N.B. We do not see Churchill in Woodville’s dramatic painting above. He had drawn his pistol not his sword, in deference to his weak right shoulder. For the skill and dexterity it took to sheath his sword and aim his pistol, see my review of Brough Scott’s Churchill at the Gallop (with Ben Bradshaw’s painting of Churchill in the charge.)
Action and inaction
Q: Could you verify the correct wording for the Winston Churchill statement: “I never worry about action, but only inaction.” There are various iterations among the sources. —S.D.
From Churchill by Himself, page 190 (note he placed quotemarks around “worry”): “I never ‘worry’ about action, but only about inaction.”…
Winston S. Churchill, My Early Life: A Roving Commission. (London: Thornton Butterworth, 1930; New York: Scribners, 1930.) Numerous reprints and editions since, including e-books. Excerpted from the Hillsdale College Churchill Project. For the full article, click here.
My Early Life appeared a year before the last volume of The World Crisis. The subtitle, “A Roving Commission,” is from the first chapter of Churchill’s Ian Hamilton’s March. It seems he took it from an earlier novel by G.A. Henty, one of his favorite authors. The titles changed places in the first American edition.
A wonderful treat is in store in this most approachable of Churchill’s books. …
A colleague asks if it’s true that Churchill comrade Jack Seely was “arrested for arrogance” in the Boer War! It doesn’t sound to either of us like an arrestable offense, but fits the character—a lordly aristocrat-adventurer, and thus almost inevitable Friend of Winston.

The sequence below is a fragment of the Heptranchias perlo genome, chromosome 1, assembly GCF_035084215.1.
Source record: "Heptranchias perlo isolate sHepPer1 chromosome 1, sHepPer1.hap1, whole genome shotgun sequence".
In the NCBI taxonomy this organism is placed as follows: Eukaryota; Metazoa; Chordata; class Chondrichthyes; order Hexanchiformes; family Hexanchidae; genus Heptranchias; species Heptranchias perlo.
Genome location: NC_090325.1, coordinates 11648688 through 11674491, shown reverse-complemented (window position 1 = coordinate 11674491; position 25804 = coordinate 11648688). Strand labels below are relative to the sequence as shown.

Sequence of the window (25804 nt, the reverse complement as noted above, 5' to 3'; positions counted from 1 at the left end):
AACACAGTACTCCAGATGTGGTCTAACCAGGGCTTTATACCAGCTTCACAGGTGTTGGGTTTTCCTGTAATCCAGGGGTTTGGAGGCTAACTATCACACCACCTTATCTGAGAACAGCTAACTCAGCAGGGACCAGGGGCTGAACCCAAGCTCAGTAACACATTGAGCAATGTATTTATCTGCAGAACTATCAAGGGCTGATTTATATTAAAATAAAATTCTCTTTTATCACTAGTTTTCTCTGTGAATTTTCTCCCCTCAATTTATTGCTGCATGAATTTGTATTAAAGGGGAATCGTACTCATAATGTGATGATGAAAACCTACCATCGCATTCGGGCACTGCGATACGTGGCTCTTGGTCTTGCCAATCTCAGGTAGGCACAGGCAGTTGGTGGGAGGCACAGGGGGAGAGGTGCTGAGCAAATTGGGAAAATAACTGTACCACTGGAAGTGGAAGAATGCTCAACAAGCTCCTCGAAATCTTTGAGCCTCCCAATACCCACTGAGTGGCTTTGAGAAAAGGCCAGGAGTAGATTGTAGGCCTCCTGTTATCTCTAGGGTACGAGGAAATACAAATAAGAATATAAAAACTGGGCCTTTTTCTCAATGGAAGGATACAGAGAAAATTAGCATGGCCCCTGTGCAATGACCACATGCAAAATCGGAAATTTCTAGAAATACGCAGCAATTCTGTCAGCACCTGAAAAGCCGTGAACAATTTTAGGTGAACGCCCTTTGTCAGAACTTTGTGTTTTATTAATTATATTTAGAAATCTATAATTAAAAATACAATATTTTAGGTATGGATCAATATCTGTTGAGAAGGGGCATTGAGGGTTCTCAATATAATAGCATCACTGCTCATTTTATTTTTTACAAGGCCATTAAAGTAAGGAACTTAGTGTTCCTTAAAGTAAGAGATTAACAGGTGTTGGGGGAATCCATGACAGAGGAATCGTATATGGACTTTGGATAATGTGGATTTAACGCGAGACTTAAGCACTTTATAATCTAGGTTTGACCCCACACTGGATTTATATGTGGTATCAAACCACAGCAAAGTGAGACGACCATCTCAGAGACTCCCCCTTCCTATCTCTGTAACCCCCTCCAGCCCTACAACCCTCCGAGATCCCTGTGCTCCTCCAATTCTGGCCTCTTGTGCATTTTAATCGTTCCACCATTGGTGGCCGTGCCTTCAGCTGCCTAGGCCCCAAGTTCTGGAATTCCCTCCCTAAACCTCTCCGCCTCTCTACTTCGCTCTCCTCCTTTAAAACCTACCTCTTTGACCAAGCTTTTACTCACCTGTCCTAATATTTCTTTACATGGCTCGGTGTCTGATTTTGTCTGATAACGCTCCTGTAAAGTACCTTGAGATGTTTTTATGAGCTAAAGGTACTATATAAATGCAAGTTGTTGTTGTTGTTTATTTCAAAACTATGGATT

A Churchill biographer, Esme Wingfield-Stratford, agreed: “Gallant Jack Seely, from the Isle of Wight…a light-hearted gambler with death, was about the one man who could claim a record to compare with that of Winston himself.”
C.N Trueman thinks that Jack Seely could not have lived in the 21st century. “He truly belonged to an era associated with the British Empire and the attitudes embedded into a society that at one point had a government that controlled a quarter of the world.”…
Young Winston Churchill’s second speech in Parliament was a bravura performance taking up his father’s theme for economy in the budget.
In Churchill in His Own Words (p 45) I date this quotation 12 May 1901 and cite Churchill’s Mr. Brodrick’s Army, his 1903 volume of speeches (facsimile edition, Sacramento: Churchilliana Company, 1977), 16:
Wise words, Sir, stand the test of time, and I am very glad the House has allowed me, after an interval of fifteen years, to raise the tattered flag I found lying on a stricken field.